Between Two Worlds: crossing borders in language and identity

Part One

I’ve repeated the following anecdote countless times, as people are often confused when I tell them I have a Danish passport, yet they can hear an accent in my Danish: I grew up with a Danish mom and an American dad in South Florida. I was bilingual and perfectly fluent in both Danish and English. But when I was around 5 years old and started school, I was confused as to why no one besides my mom could speak this seemingly strange, guttural language. Over time I started to respond only in English when she would speak Danish to me. Eventually, she gave up, and we began to speak English on a daily basis, to the point where I forgot Danish and all its strange vowel sounds. This meant that when I moved to Denmark three years ago, I needed to relearn everything, from pronunciation to syntax and grammar.

As a happy-go-lucky, pig-tailed little girl growing up in American suburbia, I never once doubted my identity as an American. It was incredibly common to have a parent that spoke another language. America is a melting pot. That’s what those who embrace diversity proudly proclaim about the US. To have more than one passport didn’t make you half this and half that, rather, it made you more American. I never explored my connection to Denmark on more than a superficial level by referring to my Danish summer trips every now and then. When I was in 9th grade my human geography teacher asked me to count to 10 in Danish so the other students could hear the similarities between the two Germanic languages. I remember feeling quite normal because I wasn’t the only one with roots in another country. I’ve never felt like I needed to explore my Danish-ness as another part of my identity because I was simply American.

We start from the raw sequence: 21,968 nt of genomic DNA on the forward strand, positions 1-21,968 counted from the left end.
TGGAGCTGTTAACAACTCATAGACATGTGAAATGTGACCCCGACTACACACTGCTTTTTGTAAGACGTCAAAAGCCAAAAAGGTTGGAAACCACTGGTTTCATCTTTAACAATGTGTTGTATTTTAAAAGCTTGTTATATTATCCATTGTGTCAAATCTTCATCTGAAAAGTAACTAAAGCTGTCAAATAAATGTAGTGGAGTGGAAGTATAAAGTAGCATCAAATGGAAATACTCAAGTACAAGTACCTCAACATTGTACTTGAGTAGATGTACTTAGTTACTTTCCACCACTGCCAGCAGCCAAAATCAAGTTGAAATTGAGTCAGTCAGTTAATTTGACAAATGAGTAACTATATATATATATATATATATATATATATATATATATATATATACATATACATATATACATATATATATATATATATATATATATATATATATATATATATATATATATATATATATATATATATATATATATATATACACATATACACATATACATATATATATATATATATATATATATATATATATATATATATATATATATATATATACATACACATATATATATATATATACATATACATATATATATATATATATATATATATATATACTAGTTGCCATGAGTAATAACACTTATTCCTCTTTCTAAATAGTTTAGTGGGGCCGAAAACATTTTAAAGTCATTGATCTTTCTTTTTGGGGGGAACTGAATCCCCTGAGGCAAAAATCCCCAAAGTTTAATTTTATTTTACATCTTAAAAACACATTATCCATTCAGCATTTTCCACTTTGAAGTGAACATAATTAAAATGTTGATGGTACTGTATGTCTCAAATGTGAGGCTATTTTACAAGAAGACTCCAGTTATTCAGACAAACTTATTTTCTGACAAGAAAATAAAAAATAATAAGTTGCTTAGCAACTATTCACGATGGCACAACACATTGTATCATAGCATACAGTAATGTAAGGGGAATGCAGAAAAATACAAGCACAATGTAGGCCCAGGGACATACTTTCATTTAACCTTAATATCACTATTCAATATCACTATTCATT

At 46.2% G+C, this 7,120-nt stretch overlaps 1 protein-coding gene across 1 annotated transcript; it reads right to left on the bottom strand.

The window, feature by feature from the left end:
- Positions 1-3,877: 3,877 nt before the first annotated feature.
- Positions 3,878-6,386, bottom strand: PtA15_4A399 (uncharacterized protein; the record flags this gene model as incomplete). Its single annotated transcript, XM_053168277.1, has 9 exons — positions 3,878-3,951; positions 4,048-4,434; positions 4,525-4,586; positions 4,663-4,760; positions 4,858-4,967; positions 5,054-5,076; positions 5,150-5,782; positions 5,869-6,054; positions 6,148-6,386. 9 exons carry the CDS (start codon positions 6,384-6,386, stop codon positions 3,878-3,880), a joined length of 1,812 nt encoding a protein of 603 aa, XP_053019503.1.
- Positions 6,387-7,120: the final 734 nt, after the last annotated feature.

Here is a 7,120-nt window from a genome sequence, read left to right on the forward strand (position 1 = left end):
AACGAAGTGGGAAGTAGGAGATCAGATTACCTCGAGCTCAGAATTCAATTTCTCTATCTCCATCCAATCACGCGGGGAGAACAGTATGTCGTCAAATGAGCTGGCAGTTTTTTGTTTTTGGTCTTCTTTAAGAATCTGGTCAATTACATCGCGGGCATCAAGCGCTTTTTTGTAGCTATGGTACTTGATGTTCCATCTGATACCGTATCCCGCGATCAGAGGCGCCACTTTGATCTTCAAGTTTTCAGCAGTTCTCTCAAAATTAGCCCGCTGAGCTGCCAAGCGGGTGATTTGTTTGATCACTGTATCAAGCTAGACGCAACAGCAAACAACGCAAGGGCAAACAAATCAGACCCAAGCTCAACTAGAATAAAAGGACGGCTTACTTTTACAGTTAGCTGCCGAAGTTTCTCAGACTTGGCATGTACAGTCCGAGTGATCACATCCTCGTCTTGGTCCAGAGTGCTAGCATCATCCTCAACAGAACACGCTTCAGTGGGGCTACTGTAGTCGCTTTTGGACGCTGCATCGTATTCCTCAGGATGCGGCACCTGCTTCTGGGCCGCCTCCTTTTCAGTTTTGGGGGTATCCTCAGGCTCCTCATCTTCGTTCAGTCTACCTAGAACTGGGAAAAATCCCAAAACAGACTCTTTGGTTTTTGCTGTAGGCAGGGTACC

Then came the big move. Moving to the country that I’d only ever visited while on vacation proved to be utterly eye-opening. It challenged my perspective on big things like social welfare and how to run a government system, as well as the small things like sorting trash and what kind of groceries I buy. I felt instantly at home with my ‘progressive’ (by US-standards) values and through seeing my Danish family regularly. I loved every aspect of my new Danish life. For the first time, I truly wanted to feel Danish. I identify largely with Danish politics and the way Danes live their lives. I wanted people to look at me and be associated with Denmark as well as the US. I was ready to embrace being Danish as a part of my new, expanding identity. After the excitement of moving to a new place wore off, however, I began to adjust to the normalities of everyday life. The mediocrity of ordinary routines began to set in, and I started to notice not just how I felt about my surroundings, but how my surrounding were perceiving me. The absolute biggest obstacle I faced, by far, towards feeling welcomed by Danish society as a whole, was the Danish language.

By Maya Schwartz

Image: Cytis/pixabay

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